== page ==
South by Southwest (“SXSW”) Interactive kicked off last week, and Covington was there once again to cover privacy. One panel of interest that we attended, entitled “Data (in)Security: MIT Scientists Tackle Privacy,” featured MIT professors Danny Weitzner, Ronald Rivest, and Sam Madden discussing their current research and related privacy issues. All
This week, the Medical Identity Fraud Alliance (“MIFA”) released its 2014 Fifth Annual Study on Medical Identity Theft, finding that in the last year, medical identity theft incidents increased by 21.7% from 2013. The study is annually conducted to determine the pervasiveness of medical identity theft in the United States, how it affects the lives of victims, and what steps should be taken by consumers, healthcare providers, and governments to reduce the incidence of this crime. Medical identity theft is defined by the report as occuring “when someone uses an individual’s name and personal identity to fraudulently receive medical services, prescription drugs and/or goods, including attempts to commit fraudulent billing.” In this study, medical identity theft also is deemed to occur when an individual shares his or her health insurance credentials with others.
Continue Reading Study Shows Increase in Medical Identity Theft
By Randall Friedland
California Attorney General Kamala D. Harris yesterday released the second annual California Data Breach Report. The report provided statistics and analysis related to data breaches that were reported to the Attorney General’s office in 2013. The report also outlined suggested best practices and provided recommendations on ways to improve data security.
The report documented a clear upward trend in both the number of data breaches and those affected by such breaches. For instance, in 2013, there were 167 data breaches reported in California, which is an increase of over 28 percent from the 131 data breaches reported in 2012. Additionally, the records containing personal information of over 18.5 million California residents were compromised in 2013—a 600 percent increase from the previous year. Even if the two largest data breaches involving retailers were excluded from this calculation, California still experienced a 35 percent increase in the number of records affected by data breaches. …
Continue Reading California Attorney General’s Second Annual Data Breach Report Finds Dramatic Increase in Number of Data Breaches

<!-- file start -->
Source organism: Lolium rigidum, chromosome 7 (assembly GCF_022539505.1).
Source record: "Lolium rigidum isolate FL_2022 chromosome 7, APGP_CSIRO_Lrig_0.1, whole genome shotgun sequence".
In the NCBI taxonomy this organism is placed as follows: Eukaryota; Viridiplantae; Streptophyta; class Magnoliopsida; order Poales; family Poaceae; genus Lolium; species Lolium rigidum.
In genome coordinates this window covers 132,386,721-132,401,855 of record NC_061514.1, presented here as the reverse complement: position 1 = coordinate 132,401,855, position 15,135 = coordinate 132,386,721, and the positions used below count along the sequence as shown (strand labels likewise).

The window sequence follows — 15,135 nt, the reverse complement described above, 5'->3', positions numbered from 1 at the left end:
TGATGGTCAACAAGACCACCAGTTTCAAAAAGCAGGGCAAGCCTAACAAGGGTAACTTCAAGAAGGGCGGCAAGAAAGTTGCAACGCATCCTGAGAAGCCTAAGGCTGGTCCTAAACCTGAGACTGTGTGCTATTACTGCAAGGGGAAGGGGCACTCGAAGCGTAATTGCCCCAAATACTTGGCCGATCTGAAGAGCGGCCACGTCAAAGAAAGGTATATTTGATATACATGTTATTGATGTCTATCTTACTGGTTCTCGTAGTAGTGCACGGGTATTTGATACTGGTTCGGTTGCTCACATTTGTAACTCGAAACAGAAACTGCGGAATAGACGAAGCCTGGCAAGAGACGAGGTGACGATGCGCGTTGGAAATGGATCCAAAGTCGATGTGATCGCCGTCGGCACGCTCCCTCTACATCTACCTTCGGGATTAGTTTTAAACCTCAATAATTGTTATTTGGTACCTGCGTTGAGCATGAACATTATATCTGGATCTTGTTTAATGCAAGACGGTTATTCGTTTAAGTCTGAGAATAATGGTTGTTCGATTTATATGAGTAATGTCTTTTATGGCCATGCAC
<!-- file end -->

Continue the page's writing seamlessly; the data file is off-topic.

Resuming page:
As we have previously reported, in less than two weeks the FTC will host its anticipated workshop on big data and discrimination. Today the FTC announced a full agenda and panelists for the September 15th event, “Big Data: A Tool for Inclusion or Exclusion?” which will take place in Washington, D.C., at the Constitution Center. The workshop is open to the public, and registration begins at 8 a.m. The following provides a full schedule of speakers and panels.
Continue Reading Schedule of Panelists for FTC’s Upcoming Big Data & Discrimination Workshop
Last Friday, the FTC announced an agenda for its upcoming workshop, “Big Data: A Tool for Inclusion or Exclusion?” which will take place on Monday, Sept. 15, starting at 8:00 a.m. As we’ve previously reported, the workshop will build on recent efforts by the FTC and other government agencies to understand how new technologies affect the economy, government, and society, and the implications on individual privacy. In particular, while there has been much recognition for the value of big data in revolutionizing consumer services and generally enabling “non‐obvious, unexpectedly powerful uses” of information, there has been parallel focus on the extent to which practices and outcomes facilitated by big-data analytics could have discriminatory effects on protected communities.
The workshop will explore the use of big data and its impact on consumers, including low-income and underserved consumers, and will host the following panel discussions:
- Assessing the Current Environment. Examine current uses of big data in various contexts and how these uses impact consumers.
- What’s on the Horizon with Big Data? Explore potential uses of big data and possible benefits and harms for particular populations of consumers.
- Surveying the Legal Landscape. Review anti-discrimination and consumer-protection laws and discuss how they may apply to the use of big data, and whether there may be gaps in the law.
- Mapping the Path Forward. Consider best practices for the use of big data to protect consumers.